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18 Seiten, Note: 2.0
2. Aestheticism and Wilde’s Concept of Art
3. Aesthetic Behavior and Moral Beliefs
3.1 Basil Hallward
3.2 Sibyl Vane
3.3 Lord Henry Wotton and New Hedonism
3.4 Dorian Gray and Narcissism
5. Works Cited
Oscar Wilde’s only novel, The Picture of Dorian Gray, can be considered a revolutionary piece of literature not only because it broke out of the traditional value and belief pattern of the Victorian society but also because it replaced the traditional pattern with new concepts coined by Wilde and his former tutors.
Several themes such as homoeroticism, an aesthetic lifestyle or influence and corruption, were issues that many had been afraid to address in the time before Wilde.
In this research paper, I will place my main focus on the matter of aestheticism, the causes that it has and the consequences that result from an aesthetic lifestyle. In order to analyze these aspects, it is inevitable to have a closer look at Oscar Wilde’s beliefs about art and morality which serve as a basis for understanding the main character’s behavior in the novel.
To begin my paper, I will outline Wilde’s thoughts on art and aestheticism as presented in his famous selection, Intentions, which consists of a number of essays and dialogues on aesthetics as well as his preface to The Picture of Dorian Gray that has been regarded as Wilde’s personal praise of aestheticism. This background information is essential to understanding the main character’s motivations in the story, which can often be related to Wilde’s life as an artist.
I will then make a detailed analysis of the characters Basil Hallward, Lord Henry Wotton, Sibyl Vane and Dorian Gray and will explain how their aesthetic behavior and their moral beliefs can be linked to Wilde’s thoughts.
To end, I will attempt to summarize my findings referring to the statement that Wilde also included criticism of aestheticism in his novel.
The term ‘aestheticism’ derives from Greek, meaning “perceiving through senses” and is a nineteenth-century European concept that rejects the moral rules and conventions of Victorian society, and focuses instead on beauty and the resulting pleasure in life.
Since it is hard to nail down ‘aestheticism’ to one definition and since it has different meanings to different people, I will take a closer look at Oscar Wilde's thoughts about this concept, in order to better understand the correlation between this idea, and The Picture of Dorian Gray.
When it was first published in Lippincott's Monthly Magazine on 20 June 1890, The Picture of Dorian Gray was attacked fiercely as it suggested a new set of moral beliefs and a new norm for the popular aestheticism of 1890s England.
As a reply to these accusations, Wilde, who was not the inventor but rather “a major spokesman for the Aesthetic Movement in the late 19thcentury” (Breda 1), decided to revise his novel by adding a foreword and six new chapters.
His most celebrated preface to the novel became a manifesto of aestheticism and represents a great “debate over art and morality” (Lawler vii). In it, Wilde points out that “the artist is the creator of beautiful things.
To reveal art and conceal the artist is art’s aim.” (Wilde 3). People who see “ugly meanings in beautiful things are corrupt without being charming” (Wilde
3) and only those who recognize the positive meanings in art are considered “cultivated” (Wilde 3). This illustrates that art should be beautiful and pleasurable to the observer without having any further-reaching influence. We can find a very similar statement in Wilde’s The Decay of Lying, when Vivian says, “Art never expresses anything but itself. This is the principle of my new aesthetics.” (Weintraub 194). People who search for meaning and regard it as a means of guidance are mistaken and are therefore corrupt. There is no distinction between moral and immoral acts. There exists only a distinction that differentiates between the increase and decrease of one’s happiness. Wilde makes this clear by claiming that, “there is no such thing as a moral or an book. Books are well written, or badly written. That is all.” (Wilde 3). An aesthete therefore has to make choices without paying attention to moral or didactic issues. Duggan summarizes this aspect nicely, stating, “aestheticism advocate[s] whatever behavior was likely to maximize the beauty and happiness in one’s life, in the tradition of hedonism” (Duggan 61).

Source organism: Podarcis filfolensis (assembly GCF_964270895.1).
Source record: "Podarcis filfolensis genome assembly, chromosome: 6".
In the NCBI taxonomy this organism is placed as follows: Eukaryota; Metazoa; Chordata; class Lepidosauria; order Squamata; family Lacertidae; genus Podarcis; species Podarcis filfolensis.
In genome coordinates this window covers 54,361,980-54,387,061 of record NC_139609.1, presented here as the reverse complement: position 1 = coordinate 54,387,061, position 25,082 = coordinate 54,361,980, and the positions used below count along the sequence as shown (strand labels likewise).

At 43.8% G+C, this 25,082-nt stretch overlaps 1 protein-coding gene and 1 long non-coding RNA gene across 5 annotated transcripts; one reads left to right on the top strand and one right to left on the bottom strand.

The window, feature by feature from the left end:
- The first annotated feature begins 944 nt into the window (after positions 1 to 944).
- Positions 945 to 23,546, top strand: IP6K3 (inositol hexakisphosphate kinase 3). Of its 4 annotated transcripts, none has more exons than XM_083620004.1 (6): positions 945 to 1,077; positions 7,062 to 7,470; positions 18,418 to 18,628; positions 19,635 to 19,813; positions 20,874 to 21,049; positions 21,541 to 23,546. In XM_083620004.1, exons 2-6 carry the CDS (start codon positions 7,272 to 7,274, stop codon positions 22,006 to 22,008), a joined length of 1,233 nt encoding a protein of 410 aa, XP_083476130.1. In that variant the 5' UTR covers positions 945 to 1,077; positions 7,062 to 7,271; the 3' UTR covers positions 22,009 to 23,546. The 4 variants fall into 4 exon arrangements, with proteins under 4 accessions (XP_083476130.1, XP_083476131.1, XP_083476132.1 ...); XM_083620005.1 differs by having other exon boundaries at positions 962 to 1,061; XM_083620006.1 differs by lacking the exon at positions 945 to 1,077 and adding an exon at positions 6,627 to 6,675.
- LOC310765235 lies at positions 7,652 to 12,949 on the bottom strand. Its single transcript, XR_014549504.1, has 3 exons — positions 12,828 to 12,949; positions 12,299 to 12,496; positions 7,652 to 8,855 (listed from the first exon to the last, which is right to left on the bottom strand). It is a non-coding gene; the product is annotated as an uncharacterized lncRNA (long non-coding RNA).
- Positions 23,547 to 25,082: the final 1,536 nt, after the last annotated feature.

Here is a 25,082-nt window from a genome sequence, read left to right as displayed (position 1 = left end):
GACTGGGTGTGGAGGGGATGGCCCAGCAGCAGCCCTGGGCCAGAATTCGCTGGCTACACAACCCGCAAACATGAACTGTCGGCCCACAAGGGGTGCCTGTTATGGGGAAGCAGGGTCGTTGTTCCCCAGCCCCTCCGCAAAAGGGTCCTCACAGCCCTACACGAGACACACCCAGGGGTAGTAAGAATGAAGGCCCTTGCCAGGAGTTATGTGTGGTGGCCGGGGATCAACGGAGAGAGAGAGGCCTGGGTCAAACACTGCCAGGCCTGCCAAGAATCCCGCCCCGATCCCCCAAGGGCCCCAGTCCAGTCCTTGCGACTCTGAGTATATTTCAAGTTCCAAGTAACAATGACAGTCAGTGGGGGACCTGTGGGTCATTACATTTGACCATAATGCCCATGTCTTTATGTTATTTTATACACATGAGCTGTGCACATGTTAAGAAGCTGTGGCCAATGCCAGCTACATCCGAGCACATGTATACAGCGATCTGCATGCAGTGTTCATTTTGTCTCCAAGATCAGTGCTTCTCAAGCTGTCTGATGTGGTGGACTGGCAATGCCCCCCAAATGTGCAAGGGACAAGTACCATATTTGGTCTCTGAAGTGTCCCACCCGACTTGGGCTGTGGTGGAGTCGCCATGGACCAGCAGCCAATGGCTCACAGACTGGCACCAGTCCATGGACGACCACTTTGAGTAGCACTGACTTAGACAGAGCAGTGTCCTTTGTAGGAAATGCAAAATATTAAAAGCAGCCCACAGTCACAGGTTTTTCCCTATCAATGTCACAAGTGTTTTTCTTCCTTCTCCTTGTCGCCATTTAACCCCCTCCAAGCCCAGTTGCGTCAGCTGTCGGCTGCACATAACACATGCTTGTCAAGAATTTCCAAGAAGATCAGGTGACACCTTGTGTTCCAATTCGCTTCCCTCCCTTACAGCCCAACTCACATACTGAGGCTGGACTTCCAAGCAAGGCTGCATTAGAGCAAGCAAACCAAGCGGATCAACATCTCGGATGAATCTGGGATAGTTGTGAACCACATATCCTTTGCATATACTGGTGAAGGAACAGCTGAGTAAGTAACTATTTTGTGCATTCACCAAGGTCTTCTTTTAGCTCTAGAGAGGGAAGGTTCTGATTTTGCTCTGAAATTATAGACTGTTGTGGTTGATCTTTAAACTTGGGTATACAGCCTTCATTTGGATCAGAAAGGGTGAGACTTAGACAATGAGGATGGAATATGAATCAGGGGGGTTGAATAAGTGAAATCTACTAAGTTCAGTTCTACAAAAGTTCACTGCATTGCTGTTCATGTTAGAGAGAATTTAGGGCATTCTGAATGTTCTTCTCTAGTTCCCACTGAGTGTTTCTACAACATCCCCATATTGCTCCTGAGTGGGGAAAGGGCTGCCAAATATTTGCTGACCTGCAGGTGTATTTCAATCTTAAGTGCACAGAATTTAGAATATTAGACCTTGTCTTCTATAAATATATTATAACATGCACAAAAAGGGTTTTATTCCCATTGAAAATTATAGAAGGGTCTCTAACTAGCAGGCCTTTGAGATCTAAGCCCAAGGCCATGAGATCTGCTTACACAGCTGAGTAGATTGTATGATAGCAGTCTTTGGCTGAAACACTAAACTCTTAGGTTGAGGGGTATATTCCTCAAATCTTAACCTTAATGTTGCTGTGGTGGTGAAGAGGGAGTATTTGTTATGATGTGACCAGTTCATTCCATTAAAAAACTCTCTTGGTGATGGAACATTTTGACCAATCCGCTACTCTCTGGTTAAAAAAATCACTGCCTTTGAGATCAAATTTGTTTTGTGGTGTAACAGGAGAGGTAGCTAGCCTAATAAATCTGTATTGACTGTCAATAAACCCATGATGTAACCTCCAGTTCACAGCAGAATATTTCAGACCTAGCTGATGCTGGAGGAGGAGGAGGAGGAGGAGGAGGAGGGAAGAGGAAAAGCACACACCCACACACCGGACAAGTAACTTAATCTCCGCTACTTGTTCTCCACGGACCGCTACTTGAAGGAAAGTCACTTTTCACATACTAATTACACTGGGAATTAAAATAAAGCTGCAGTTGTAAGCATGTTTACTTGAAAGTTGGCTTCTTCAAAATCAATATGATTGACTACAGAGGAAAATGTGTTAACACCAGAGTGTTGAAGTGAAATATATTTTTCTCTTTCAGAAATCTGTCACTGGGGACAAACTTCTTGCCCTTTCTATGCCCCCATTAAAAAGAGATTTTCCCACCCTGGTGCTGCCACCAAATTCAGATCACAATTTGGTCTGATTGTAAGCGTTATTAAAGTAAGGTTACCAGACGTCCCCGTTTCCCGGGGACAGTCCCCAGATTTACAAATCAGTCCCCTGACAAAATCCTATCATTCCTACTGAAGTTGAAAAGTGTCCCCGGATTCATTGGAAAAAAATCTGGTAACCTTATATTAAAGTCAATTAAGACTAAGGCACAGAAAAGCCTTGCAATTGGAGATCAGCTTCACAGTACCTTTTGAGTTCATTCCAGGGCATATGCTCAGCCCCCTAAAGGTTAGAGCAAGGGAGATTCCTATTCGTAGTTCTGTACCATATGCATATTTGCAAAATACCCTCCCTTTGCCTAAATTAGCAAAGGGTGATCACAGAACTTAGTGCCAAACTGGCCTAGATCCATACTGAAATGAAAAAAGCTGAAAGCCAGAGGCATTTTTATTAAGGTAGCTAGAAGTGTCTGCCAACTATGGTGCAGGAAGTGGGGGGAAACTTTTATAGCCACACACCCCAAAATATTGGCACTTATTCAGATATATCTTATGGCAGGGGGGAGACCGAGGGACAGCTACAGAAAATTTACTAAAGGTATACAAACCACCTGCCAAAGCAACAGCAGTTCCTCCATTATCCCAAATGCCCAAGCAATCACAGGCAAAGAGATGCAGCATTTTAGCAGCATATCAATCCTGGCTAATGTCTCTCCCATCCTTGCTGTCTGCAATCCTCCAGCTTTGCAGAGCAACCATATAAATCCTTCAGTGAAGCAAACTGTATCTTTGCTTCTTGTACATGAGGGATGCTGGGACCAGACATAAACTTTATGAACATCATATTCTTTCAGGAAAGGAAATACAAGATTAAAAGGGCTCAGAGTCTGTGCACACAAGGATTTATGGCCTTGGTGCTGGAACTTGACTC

Wilde continues in substantiating the role of the artist in stating that, “no artist is ever morbid. The artist can express everything. Thought and language are to the artist instruments of an art. Vice and virtue are to the artist materials for an art.” (Wilde 3). This definition is clearly extended to life itself by limiting aestheticism not only to art but also including literature, music and any kind of work that creates pleasure.
One of the 25 aphorisms declares that, “it is the spectator, and not life, that art really mirrors” (Wilde 3). Again, Wilde has formulated a phrase in The Decay of Lying that corresponds: “Life imitates Art far more than Art imitates Life.” (Weintraub 195). This shows that to the aesthete the ideal life mimics art and that even though art might be attractive, it is at the same time useless beyond its beauty.
For the sake of completeness, Wilde mentions two other doctrines that are part of Aestheticism as Vivian summarizes it:
All bad art comes from returning to Life and Nature, and elevating them into ideals. Life and Nature may sometimes be used as part of Art's rough material, but before they are of any real service to art they must be translated into artistic conventions. The moment Art surrenders its imaginative medium it surrenders everything.” (Weintraub 195)
This doctrine displays the ‘art for art’s sake’ mentality clearly, which is perfected by Wilde’s statement, “Lying, the telling of beautiful untrue things, is the proper aim of Art” (Weintraub 195).
Wilde concludes his preface by saying, “All art is quite useless” (Wilde 4), meaning that even though art has the purpose of creating beauty and pleasure, it has no further use beyond its elegance.
This somewhat abstract definition of Wilde’s doctrines of aestheticism will help us to understand the main character’s behavior in The Picture of Dorian Gray more easily. Even though this is based on his most important essays and the author’s take on the ideal aesthetic lifestyle, we will learn also that Wilde poses warnings toward the concept of aestheticism if it is not executed accurately1.